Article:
And so it is only fitting that this time around, with Franken running against Norm Coleman, the man on whose behalf the NRSC ran that original ad, they would again stoop to such tricks.
Take a look at this ad the NRSC is running against Franken – especially the clip playing in the background of a screaming Franken while the narrator declares him prone to “violent outbursts” around the fifteen second mark:
That’s right, the NRSC took clip of Franken telling this anecdote about Paul Wellstone and his son, stripped it of its context and then used it to try and portray Franken as dangerously unhinged.
I was reminded of this today when I stumbled upon this “breaking news” piece from Minnesota Democrats Exposed that recounts how, after a recent debate, Franken supposedly attacked Norm Coleman and to be all but dragged away from him:
According to dedicated readers of Minnesota Democrats Exposed who were at tonight’s U.S. Senate debate in Duluth, Al Franken got in U.S. Senator Norm Coleman face as soon as the microphones were off at the end of the debate.
My sources said that Franken was very upset and was speaking with a raised voice. Mrs. Franken reportedly ran on stage to get Franken away from Coleman … Franken, visibly upset, continues to get in Senator Coleman’s face. Franken is seen on film staring Coleman down as he finally recognizes that Mrs. Franken is trying to get his attention.
Wow. That sounds pretty heated. I can only imagine what that scene must have been like. Oh wait:
Apparently, talking to your opponent after a debate is the equivalent of being on the verge of a complete meltdown. Maybe next time, Franken should just snub his opponent all together.
An ominous e-mail has been causing quite a bit of confusion for voters recently. With an urgent warning to recipients, the e-mail claimsthat election officials have the right to turn away any voters wearing campaign paraphernalia to the polls. So what's up? Can you rock that "Obama Mama" T-shirt to cast your vote on Nov. 4?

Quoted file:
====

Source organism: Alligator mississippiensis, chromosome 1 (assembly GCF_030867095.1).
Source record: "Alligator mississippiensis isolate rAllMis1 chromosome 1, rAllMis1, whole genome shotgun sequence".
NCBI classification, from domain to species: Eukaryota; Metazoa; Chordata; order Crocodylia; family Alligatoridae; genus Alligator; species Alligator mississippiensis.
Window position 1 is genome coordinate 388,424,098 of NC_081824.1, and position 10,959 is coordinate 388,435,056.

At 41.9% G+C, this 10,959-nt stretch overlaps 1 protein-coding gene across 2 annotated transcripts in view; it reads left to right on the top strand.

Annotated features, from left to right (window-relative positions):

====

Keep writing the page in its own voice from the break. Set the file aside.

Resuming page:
In most states, you're in the clear. Wearing campaign paraphernalia—a button, a sticker and, of course, a T-shirt—in support of any candidate is seen as passive electioneering. Some states are more lenient. In Kentucky, Marylandand Florida, election officials most often make no fuss about voter attire. The only thing banned there is the display of excessive campaign garb (i.e. head-to-toe Obama gear) or outright solicitation. Wearing campaign paraphernalia and lingering in the polling station is also a no-no in those states.
Other states, such as Pennsylvaniaand New York, maintain laws on passive electioneering while remaining lax in enforcement. In New York, for example, refusing to comply with the request of election officials to remove an item is considered a misdemeanor, but arrests have rarely—if ever—been made.
Not everyone is as laid-back about the issue. In the District of Columbia, strict rules apply. Prior to entering a polling station in the District, everyone is required to remove or cover up any exposed campaign paraphernalia. No exceptions.
Takeaway: Find out from your state's board of elections (find a link to yours here) what's acceptable and what's not.
It's cool to be excited about your candidate, but you don't want your campaign bling (fabulous as it is) to make it harder for you to actually cast a ballot on Election Day.
A portion of Katie Couric’s interview with Sarah Palin that aired Tuesday focused, among other things, on equal pay. The transcript:
Couric: Where do you stand on the Ledbetter Fair Pay Act?
Palin: I’m absolutely for equal pay for equal work. The Ledbetter pay act - it was gonna turn into a boon for trial lawyers who, I believe, could have taken advantage of women who were many, many years ago who would allege some kind of discrimination. Thankfully, there are laws on the books, there have been since 1963, that no woman could be discriminated against in the workplace in terms of anything, but especially in terms of pay. So, thankfully we have the laws on the books and they better be enforced.